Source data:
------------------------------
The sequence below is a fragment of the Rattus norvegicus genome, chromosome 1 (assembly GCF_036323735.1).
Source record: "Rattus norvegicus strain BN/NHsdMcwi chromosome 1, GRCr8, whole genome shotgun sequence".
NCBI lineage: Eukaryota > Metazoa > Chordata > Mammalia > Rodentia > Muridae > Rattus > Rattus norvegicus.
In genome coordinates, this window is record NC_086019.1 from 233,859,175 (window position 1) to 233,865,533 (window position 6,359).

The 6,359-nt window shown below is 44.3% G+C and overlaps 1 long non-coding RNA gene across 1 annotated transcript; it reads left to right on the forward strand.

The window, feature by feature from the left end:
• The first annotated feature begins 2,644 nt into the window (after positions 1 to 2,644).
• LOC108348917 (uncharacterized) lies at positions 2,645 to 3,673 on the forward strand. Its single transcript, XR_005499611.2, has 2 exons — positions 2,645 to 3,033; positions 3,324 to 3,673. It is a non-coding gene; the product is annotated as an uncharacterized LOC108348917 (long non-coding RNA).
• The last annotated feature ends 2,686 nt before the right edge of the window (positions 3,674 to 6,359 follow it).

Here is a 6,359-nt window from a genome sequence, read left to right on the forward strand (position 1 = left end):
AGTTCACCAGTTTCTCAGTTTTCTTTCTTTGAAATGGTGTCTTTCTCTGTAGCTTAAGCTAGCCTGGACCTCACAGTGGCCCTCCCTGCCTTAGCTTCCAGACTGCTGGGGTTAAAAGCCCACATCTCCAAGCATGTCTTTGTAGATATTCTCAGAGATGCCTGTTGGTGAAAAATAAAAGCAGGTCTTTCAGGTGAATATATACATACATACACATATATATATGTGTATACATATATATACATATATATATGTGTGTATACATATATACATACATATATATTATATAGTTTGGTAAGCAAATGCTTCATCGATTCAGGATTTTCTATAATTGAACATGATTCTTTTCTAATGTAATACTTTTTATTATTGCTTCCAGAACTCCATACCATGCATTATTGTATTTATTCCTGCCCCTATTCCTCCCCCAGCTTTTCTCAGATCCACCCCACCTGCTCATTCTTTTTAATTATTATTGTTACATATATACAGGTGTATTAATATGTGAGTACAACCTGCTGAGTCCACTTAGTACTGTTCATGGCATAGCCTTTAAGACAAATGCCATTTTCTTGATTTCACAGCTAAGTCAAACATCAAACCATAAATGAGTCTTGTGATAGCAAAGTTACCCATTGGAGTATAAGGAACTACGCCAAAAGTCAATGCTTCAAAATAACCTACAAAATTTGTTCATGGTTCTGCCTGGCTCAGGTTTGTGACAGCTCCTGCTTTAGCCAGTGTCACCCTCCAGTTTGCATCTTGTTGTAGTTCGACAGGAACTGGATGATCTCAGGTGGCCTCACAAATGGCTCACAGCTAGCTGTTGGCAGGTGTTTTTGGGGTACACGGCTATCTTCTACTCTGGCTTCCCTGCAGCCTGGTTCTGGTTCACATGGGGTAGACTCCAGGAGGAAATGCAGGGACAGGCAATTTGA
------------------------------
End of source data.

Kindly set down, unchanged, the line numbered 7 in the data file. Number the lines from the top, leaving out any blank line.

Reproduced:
• The first annotated feature begins 2,644 nt into the window (after positions 1 to 2,644).